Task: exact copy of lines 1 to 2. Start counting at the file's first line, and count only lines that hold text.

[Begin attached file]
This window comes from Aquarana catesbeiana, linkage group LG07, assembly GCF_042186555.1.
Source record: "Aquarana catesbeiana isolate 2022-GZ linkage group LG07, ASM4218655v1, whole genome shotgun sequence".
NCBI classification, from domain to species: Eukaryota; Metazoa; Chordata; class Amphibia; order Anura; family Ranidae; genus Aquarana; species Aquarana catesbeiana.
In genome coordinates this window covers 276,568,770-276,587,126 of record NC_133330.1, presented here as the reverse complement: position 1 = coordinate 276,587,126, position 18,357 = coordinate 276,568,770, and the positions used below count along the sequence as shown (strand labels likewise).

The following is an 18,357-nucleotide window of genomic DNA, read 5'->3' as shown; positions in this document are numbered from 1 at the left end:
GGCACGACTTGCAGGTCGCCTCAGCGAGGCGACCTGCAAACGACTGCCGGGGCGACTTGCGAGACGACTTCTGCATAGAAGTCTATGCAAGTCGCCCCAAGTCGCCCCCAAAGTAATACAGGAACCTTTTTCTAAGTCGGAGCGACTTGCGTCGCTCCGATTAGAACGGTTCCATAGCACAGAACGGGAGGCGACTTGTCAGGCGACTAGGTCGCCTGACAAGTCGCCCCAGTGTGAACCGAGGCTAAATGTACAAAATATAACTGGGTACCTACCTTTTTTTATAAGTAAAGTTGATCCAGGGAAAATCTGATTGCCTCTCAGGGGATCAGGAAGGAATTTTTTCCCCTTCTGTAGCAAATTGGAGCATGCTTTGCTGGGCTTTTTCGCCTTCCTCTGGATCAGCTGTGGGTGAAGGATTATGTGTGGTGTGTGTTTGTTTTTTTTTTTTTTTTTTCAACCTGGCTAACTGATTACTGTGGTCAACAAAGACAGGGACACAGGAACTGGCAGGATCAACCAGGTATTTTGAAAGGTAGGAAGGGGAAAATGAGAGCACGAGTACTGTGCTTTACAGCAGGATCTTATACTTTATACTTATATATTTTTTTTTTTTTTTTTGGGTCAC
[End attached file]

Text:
This window comes from Aquarana catesbeiana, linkage group LG07, assembly GCF_042186555.1.
Source record: "Aquarana catesbeiana isolate 2022-GZ linkage group LG07, ASM4218655v1, whole genome shotgun sequence".